The main metaphor I use in my newest book, The Road to Ruin: The Global Elites’ Secret Plan for the Next Financial Crisis, is something called ‘Ice-9’.
Ice-9 may be familiar to some readers, but not to others. It’s something I borrowed from novelist Kurt Vonnegut.
He wrote a short novel in the early 1960s called Cat’s Cradle. You may be familiar with it. If not, I recommend a copy. It’s short and hilarious.
My book, on the other hand, is not funny at all. I discuss the end of the financial system and the very real possibility of people losing all their savings. Hopefully, it’s engaging, entertaining and readable, but I can’t honestly say it’s funny. But Kurt Vonnegut’s is, even though he talks about a doomsday machine.
It involves a variation of a water molecule, which a scientist invented, called ice-9. It was different; a variation of water different in one respect: It melted at 114 degrees Fahrenheit, and it was frozen at room temperature. If one molecule of this unusual water came in contact with a regular molecule of water, the regular molecule would turn to ice-9. This happened over and over again, in geometric progression.
Ice-9 was kept in a vial. But if the vial was opened and one molecule was poured into normal water, all that water would freeze. Then it would spread, and would sweep through the lakes and the rivers and the oceans. And all the water in the world would ultimately freeze.
Of course, everyone on the Planet Earth would die. It was a doomsday machine — a metaphor for nuclear annihilation. This book came out right around the time of the Cuban Missile Crisis, so it was quite topical.
In my book, I take that metaphor of ice-9 and apply it to the financial system. The point I make is that one part of the financial system cannot be shut down in isolation. A contagion beginning in one part spreads to the entire system. That’s because the minute one part shuts down, everybody runs for a different part in a quest to get their money back.
It speaks to the best description I’ve ever heard of a financial panic — everybody wants their money back at once.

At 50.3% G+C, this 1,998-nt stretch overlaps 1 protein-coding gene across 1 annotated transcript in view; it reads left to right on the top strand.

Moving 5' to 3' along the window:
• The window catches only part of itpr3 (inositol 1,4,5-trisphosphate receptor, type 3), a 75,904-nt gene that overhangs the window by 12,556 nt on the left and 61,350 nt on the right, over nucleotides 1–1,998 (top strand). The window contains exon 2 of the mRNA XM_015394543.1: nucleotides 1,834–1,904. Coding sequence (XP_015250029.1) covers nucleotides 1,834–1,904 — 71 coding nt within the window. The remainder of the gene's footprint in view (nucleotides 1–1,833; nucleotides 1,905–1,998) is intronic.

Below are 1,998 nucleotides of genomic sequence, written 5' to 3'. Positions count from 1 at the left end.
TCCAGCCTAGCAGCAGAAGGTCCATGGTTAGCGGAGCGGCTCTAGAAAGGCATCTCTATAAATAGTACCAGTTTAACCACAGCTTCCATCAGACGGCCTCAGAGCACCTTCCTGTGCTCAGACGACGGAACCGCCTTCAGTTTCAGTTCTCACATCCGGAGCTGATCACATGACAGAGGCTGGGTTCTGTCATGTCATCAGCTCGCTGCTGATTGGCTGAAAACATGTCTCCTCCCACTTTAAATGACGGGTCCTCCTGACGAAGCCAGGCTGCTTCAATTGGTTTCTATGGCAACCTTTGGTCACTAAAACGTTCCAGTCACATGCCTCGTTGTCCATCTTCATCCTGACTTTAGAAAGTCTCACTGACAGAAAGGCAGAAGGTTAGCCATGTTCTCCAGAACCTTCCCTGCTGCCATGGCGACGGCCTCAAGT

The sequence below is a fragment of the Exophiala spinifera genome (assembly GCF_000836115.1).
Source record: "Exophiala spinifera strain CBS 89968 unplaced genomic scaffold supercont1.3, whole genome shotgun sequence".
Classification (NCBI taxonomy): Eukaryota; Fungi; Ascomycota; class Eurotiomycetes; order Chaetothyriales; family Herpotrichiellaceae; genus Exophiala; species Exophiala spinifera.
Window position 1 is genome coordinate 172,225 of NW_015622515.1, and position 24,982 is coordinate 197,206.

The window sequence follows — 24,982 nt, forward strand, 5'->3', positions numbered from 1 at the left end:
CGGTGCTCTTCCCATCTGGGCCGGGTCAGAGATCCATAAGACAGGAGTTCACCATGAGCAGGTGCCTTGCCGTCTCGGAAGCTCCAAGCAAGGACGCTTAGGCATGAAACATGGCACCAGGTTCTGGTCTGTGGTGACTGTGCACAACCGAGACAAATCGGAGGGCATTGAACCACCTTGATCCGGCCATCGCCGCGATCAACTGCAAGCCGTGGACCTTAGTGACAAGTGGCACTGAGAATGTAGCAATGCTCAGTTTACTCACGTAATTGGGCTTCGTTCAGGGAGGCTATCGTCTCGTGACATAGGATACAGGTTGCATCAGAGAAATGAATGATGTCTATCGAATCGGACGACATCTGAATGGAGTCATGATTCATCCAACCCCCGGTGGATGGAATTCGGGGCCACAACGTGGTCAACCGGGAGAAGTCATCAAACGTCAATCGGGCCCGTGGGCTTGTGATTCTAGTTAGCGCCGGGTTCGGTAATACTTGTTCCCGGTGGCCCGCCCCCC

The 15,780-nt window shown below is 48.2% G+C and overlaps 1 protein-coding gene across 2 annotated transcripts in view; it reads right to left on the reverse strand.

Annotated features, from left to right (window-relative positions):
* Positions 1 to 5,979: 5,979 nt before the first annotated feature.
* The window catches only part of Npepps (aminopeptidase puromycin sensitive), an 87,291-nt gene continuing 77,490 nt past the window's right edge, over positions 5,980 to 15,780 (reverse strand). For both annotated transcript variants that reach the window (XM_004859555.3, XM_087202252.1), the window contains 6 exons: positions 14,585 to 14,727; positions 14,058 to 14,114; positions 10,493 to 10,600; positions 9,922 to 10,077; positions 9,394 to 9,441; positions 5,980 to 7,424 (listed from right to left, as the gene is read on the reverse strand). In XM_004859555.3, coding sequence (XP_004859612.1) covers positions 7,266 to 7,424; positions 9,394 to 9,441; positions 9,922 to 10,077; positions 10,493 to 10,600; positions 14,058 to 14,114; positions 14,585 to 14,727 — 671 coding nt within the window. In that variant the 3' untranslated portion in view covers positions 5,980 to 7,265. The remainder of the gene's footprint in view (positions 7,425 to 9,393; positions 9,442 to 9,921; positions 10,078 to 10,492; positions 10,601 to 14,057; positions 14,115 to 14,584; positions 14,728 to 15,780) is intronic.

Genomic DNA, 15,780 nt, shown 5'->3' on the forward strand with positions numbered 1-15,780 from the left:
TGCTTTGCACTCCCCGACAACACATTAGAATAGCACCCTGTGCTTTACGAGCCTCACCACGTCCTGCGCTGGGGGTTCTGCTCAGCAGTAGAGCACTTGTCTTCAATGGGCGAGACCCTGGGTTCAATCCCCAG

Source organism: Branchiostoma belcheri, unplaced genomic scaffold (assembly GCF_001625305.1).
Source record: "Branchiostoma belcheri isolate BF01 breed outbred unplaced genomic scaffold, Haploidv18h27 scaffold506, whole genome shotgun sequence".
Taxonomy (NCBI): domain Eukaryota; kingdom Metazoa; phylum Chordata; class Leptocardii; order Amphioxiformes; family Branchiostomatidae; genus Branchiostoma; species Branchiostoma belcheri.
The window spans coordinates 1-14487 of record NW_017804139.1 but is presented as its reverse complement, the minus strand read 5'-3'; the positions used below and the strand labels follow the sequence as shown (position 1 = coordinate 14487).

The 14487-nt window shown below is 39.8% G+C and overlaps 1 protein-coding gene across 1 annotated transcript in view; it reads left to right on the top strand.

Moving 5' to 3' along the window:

The process soon grows out of control. Everyone sells stocks, bonds, real estate…and everything. They all want their money back at once. Of course, people think they can get their money back. But they can’t. They’ll discover that what they actually have are stocks, bonds, and real estate, and money markets, so called, and they can’t get their money back.
Imagine the money market funds are shut down. No one can get their money out of them. Then everyone runs to the banks to get their money. But the banks are closed. Then, everyone tries to sell their stocks, but the stock market’s shut down. And so on. In other words, the minute one part of the system shuts, all of the demand for liquidity moves to another part. But it dries up. And that part of the system has to be shut that down, too. Soon the entire system is shut down because it’s all so deeply interconnected.
That’s where the ice-9 metaphor comes in because it’s not just one water molecule turning to ice. All the water in the world turns to ice because it’s all connected.
Again, you might want to pick up Cat’s Cradle before The Road to Ruin comes out. It’s a great novel. You’ll find it amusing, and I think it’ll make my metaphor a little more clear.
Regardless, the serious point is that pressure just moves from one part of the system to another. You can’t just shut down one part. You have to shut down the entire system. And that’s what could happen.
For what it’s worth, the safest place to put your money is in the bank, up to the insured limit. I believe the Australian federal government will have to honour up to $250,000 per bank account.
If you have more than that amount, you can divide your money between two banks. If you’re a lone individual with, say $500,000, you can put $250,000 in one bank and $250,000. Not in a different branch of the same bank, but a different bank altogether. Both accounts will be insured to the full amount. That is what happened in Cyprus. The government honoured its insurance to the stated amount. But everything over the insured amount was confiscated and turned into bank equity.